“Is that the guy from the Policy Institute?” House Speaker Michael Madigan asked his press secretary after an Illinois News Network reporter recently tried to ask Madigan a question at the Statehouse.
The Illinois Policy Institute transferred ownership of the network to the Franklin Center for Government and Public Integrity back in January. But they all share the same street address. “Same difference,” Madigan’s press secretary said.
“When are you guys gonna fold your tent?” Madigan asked the reporter.
It’s true that the Policy Institute is currently in a very weak spot. Before Bruce Rauner ran for office, the institute was the go-to source for fiscally conservative talking points. Rauner was a dream candidate for an advocacy group that bills itself as a think tank. The anti-union tax-hater was a perfect match for them.
But then the group helped engineer Rauner’s staff purge in July 2017 and everything went downhill.
Rauner abruptly fired all of his loyal top staff without helping them find other employment. And, man, were they ever hungry for revenge.
The former Rauner staffers who’d been with him since the 2014 campaign were replaced in large part by Illinois Policy Institute staffers and other people of that ilk. Those folks proved to be a disaster and almost all were forced out.
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When Rauner signed HB40 into law, he drove another wedge between himself and the institute. The group’s chief executive officer John Tillman lashed out and called him “Benedict Rauner” for previously telling Republican legislators and others that he would veto the bill, which paid for abortions of Medicaid recipients. After the Sun-Times and ProPublica Illinois published an investigation into the institute’s intricate web of not-for-profit and for-profit activities, Rauner publicly vowed to not give the group “another nickel.”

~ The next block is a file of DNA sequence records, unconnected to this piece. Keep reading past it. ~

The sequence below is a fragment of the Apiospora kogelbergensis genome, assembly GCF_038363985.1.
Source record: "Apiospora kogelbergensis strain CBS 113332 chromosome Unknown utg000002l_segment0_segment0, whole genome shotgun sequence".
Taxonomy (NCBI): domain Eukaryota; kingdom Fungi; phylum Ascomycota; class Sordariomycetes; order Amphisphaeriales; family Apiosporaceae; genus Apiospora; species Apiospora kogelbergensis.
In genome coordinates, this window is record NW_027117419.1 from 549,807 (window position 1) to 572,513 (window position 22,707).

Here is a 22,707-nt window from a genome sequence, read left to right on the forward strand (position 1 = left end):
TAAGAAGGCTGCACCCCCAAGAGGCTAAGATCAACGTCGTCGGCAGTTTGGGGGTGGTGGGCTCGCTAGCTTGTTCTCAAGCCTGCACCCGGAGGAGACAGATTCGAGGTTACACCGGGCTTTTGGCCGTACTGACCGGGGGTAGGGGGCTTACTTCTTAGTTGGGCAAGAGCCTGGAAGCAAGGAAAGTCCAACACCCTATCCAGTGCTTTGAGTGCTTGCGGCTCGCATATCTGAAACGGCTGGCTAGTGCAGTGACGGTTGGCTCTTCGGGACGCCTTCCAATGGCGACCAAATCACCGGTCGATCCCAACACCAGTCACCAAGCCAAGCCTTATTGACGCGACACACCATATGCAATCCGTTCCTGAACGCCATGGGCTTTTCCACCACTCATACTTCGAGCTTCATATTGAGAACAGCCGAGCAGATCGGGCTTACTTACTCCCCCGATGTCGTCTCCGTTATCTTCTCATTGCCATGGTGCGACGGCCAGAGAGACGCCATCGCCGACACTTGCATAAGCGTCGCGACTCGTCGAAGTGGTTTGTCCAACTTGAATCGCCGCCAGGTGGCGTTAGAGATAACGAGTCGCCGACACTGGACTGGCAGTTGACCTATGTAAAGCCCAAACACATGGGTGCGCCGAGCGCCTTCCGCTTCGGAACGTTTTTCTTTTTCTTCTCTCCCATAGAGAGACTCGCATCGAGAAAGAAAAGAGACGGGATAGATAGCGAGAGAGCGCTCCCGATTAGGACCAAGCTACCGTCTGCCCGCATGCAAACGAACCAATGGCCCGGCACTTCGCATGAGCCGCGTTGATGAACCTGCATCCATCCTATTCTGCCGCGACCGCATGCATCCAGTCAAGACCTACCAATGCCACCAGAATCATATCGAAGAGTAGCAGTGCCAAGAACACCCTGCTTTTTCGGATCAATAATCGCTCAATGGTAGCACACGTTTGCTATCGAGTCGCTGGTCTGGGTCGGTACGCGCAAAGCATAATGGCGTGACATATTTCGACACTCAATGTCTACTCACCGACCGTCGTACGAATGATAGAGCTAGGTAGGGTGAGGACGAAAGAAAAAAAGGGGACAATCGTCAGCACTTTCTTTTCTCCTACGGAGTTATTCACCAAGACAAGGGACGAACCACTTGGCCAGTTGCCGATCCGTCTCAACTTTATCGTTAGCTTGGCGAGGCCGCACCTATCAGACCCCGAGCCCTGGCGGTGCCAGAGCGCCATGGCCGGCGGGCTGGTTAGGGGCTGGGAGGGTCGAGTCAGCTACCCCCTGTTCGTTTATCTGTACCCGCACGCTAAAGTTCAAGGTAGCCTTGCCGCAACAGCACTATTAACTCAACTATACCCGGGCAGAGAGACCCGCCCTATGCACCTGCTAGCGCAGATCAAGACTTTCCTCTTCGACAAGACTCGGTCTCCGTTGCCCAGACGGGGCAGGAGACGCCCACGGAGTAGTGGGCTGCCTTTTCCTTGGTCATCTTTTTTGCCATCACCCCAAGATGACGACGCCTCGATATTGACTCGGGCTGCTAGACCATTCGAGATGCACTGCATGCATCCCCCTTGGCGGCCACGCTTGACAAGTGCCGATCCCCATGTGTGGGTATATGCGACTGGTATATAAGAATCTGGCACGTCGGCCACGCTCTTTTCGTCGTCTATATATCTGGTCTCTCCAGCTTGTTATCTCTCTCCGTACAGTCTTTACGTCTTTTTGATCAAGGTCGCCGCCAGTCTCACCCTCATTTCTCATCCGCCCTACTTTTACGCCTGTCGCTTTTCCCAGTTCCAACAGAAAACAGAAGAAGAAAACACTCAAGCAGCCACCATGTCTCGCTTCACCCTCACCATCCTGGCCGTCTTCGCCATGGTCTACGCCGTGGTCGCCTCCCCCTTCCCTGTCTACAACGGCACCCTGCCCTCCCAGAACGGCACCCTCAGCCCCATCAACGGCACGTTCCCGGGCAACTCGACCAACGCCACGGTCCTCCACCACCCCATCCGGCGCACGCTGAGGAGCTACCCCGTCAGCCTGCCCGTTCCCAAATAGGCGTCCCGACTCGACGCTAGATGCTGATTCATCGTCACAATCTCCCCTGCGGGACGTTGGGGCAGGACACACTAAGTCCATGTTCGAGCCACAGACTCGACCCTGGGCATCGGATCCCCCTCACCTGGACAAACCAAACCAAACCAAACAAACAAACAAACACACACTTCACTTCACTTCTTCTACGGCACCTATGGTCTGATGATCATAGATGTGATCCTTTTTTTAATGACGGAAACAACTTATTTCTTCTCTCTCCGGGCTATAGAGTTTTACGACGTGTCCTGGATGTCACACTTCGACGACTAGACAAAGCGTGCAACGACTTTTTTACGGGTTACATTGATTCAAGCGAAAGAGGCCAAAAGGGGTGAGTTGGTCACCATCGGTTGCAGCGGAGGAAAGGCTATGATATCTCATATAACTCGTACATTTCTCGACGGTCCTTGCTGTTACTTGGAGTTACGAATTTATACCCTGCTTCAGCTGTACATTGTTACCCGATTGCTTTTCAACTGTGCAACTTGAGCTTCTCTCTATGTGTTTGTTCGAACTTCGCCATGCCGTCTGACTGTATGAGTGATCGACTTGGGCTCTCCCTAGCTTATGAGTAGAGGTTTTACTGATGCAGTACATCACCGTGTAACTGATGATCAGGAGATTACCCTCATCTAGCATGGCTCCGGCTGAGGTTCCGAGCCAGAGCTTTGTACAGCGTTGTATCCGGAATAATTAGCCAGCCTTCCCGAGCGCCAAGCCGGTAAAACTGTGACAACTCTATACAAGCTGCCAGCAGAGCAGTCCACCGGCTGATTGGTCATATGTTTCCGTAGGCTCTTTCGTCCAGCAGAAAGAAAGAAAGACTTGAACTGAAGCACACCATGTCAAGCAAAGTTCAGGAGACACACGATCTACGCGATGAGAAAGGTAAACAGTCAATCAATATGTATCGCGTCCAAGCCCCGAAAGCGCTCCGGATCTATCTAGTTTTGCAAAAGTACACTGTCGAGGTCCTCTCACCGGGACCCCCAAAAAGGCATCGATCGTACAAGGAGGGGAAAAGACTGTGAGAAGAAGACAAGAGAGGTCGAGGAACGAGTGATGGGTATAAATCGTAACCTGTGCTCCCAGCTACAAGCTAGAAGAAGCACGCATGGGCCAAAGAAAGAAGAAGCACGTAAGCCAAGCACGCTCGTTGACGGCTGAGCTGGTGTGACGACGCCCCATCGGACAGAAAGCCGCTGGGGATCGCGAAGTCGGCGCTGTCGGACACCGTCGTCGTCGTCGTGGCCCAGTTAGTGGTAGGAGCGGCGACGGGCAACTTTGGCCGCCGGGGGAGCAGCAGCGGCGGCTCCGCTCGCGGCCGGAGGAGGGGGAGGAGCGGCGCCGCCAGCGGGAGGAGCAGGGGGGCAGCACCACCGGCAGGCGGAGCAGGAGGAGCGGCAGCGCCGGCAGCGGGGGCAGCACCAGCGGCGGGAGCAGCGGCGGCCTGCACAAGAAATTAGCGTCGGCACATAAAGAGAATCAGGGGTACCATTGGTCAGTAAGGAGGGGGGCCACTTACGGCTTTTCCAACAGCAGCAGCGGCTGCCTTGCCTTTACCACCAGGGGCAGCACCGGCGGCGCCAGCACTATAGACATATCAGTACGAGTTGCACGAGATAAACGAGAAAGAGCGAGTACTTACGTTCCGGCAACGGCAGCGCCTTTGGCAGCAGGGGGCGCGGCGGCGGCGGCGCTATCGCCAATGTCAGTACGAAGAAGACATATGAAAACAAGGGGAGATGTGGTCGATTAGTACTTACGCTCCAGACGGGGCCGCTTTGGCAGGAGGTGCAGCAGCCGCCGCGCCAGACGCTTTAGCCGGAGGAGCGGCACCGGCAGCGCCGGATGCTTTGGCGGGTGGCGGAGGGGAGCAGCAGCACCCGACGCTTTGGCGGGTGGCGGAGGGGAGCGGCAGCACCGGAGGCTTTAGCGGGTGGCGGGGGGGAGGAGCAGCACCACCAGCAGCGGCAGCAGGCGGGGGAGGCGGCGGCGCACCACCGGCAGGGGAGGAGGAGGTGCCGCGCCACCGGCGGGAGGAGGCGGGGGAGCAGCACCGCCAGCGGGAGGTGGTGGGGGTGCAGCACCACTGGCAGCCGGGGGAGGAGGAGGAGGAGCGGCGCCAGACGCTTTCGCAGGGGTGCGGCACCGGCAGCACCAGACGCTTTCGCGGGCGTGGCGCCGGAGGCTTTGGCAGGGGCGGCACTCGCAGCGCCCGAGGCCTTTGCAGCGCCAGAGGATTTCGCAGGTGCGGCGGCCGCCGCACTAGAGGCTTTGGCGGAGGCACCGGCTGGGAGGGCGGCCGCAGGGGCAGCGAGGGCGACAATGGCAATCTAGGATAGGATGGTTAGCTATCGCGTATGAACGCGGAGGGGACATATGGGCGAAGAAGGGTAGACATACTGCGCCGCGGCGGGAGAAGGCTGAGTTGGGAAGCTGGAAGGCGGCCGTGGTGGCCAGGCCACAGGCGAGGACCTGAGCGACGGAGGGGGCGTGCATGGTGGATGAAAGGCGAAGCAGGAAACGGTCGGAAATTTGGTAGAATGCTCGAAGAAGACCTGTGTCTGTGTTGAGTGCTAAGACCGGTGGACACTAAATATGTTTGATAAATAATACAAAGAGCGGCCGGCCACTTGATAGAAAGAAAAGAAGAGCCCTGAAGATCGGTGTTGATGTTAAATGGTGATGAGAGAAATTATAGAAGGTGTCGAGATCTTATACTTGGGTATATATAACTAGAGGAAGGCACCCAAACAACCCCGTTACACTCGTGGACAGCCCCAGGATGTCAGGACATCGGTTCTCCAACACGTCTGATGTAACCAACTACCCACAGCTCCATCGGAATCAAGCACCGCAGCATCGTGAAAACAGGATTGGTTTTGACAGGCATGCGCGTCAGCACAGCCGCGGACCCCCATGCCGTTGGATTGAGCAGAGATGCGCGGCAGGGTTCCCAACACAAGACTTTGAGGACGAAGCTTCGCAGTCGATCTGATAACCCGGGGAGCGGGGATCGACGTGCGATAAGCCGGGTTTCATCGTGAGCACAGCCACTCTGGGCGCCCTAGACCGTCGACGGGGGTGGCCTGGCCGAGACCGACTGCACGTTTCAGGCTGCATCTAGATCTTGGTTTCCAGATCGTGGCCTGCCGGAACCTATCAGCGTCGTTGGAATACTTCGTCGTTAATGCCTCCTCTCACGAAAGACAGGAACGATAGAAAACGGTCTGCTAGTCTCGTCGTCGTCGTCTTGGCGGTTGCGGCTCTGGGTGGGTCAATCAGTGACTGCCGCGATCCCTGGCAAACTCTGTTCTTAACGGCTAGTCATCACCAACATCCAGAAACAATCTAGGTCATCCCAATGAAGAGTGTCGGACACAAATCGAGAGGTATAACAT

And then Rauner got thumped like a drum in the November election. Rauner is soon to be gone, but can the Illinois Policy Institute come back?
Throughout the campaign, Democrat J.B. Pritzker brushed aside questions about “reforming” the state’s pension systems, a major priority for the Illinois Policy Institute. Pritzker flatly refused to entertain any ideas for lowering pension payments. He’s on the opposite side of the institute. The same goes for his support for union rights and increasing the minimum wage.
But right at the very top of the Illinois Policy Institute’s priority list is an issue that was also one of Rauner’s most important missions: Stop a graduated income tax. Pritzker openly campaigned for a progressive income tax. He can be seen as the Illinois Policy Institute’s ultimate nightmare.
There’s another way of looking at this, however. Pritzker could also be seen as the institute’s dream. They no longer have to defend a badly flawed governor and eventually the richest Illinoisans will be energized when Pritzker begins to move his agenda through the legislature, particularly the graduated income tax. The Illinois Policy Institute will be a ready-made receptacle for their mad money.
So, instead of folding their tent, Rauner’s loss just might be Tillman’s gain.